Towards the end of Photokina, I sat down with Stephan Schulz, the global director of Leica’s new Business Unit Professional. We talked about what this new professional business unit would mean for customers, product development, the future of the S-System, and more.

Basically, the new business unit is now responsible for  S and SL systems, CW Sonderoptic / Leica cine lenses, as well as Sinar digital backs and tech cameras. My impression is that this organizational change is a significant one, not just a name change. The professional division will enjoy some level of autonomy from the rest of the company.

I received quite a few requests while I was in Germany to find out if Leica would be abandoning the S-System, with all the recent focus on the SL. The answer from Schulz was a resounding “no.” Leica is fully committed to supporting and developing both the S and SL systems for the foreseeable future. Of course, when you look at the numbers, the answer seems a bit obvious. The S (Typ 007) was launched just 15 months ago, not a long time for a flagship model. In that time, Leica has issued three major firmware updates for the S007, along with continued firmware revisions for the older S2 and S (Typ 006). The system has ten lenses, none of which require updating, as they are all stellar performers – some of the best medium format lenses available. The S007 has over 15 stops of dynamic range – the most of any still camera, shoots 3.5 fps – the fastest of any MFD camera, is fully weather and dust sealed, and features Wi-Fi, GPS, 4K video, and the best ergonomics available.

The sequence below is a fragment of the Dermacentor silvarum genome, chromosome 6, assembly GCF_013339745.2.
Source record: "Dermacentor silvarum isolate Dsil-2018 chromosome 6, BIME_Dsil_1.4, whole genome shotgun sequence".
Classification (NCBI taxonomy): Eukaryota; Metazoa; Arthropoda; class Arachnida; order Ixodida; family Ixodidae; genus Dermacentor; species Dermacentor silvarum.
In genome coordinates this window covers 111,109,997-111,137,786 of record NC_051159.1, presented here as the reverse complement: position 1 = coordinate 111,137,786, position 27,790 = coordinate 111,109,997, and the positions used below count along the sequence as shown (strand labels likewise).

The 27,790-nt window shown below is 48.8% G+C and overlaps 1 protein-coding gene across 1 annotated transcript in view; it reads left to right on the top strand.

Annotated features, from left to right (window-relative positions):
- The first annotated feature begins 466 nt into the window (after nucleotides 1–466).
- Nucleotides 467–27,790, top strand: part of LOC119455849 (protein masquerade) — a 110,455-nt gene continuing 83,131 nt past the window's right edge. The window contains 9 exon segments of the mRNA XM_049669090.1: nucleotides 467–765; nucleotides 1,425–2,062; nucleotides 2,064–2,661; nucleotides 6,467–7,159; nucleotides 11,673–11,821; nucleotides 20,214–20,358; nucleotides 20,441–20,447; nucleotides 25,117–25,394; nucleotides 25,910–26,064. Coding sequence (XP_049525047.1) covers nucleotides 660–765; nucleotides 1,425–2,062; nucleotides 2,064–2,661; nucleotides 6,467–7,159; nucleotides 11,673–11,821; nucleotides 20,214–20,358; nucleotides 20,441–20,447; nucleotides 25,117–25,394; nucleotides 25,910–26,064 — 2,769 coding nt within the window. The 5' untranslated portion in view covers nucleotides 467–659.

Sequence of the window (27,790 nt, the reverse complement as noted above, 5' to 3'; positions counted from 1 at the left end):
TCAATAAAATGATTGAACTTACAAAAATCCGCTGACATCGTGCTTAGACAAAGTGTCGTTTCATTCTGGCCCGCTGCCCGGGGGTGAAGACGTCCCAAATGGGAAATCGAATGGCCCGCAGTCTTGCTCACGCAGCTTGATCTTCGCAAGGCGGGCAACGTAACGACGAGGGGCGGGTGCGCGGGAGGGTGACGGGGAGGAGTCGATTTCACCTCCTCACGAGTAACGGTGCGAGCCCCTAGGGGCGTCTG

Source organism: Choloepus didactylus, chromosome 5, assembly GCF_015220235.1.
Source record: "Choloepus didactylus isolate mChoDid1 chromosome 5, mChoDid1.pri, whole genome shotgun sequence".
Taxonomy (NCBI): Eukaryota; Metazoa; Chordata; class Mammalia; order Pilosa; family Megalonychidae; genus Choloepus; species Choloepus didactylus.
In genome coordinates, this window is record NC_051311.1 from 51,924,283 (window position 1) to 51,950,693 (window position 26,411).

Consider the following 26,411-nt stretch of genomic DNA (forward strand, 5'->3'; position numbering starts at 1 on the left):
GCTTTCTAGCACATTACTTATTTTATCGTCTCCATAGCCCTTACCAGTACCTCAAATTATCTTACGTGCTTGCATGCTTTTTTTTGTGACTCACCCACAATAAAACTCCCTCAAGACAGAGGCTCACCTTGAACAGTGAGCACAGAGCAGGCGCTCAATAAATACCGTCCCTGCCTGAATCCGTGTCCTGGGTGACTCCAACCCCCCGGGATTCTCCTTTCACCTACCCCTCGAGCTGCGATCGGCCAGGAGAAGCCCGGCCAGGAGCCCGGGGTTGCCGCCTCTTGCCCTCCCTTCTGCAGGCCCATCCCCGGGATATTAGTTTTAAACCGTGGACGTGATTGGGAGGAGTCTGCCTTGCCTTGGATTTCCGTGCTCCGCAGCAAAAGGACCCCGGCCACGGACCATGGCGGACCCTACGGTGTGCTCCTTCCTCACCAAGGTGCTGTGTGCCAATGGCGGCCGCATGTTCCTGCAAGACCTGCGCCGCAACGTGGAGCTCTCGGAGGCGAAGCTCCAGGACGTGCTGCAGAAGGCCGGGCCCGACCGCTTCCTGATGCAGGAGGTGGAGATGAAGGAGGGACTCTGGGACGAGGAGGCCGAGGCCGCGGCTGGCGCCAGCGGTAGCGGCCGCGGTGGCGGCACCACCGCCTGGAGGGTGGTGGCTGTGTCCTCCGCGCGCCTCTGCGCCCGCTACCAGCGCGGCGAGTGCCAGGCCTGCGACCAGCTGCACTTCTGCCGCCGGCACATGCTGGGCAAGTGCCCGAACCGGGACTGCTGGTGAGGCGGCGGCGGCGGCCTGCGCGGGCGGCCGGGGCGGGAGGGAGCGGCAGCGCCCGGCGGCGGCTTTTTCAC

The only shortcoming for some users is the resolution of the S. Compared to 50, 60, 80 and 100 MP models from other manufacturers, some find the S007’s 37.5 MP somewhat lackluster. Of course, there are reasons that Leica decided to stay at this resolution (check out my article for a full explanation), but they acknowledge that users are demanding a resolution bump. Based on Schulz’s comments, I feel that Leica has heard its customers’ request and will eventually release an updated body with more resolution. It is far too soon to guess at specs for the next generation S, or to speculate on a release date. Clearly, an update is still a ways off.

Another issue that I addressed was the future of service for professional products. Schulz seemed to indicate that this is also a top priority and is actively working to reduce turnaround times and build up a loaner pool for pro customers. Given the recent delays with repairs, this comes as welcome news.

All-in-all, I get the feeling that S and SL shooters have a lot to look forward to. Check out the video for the full interview,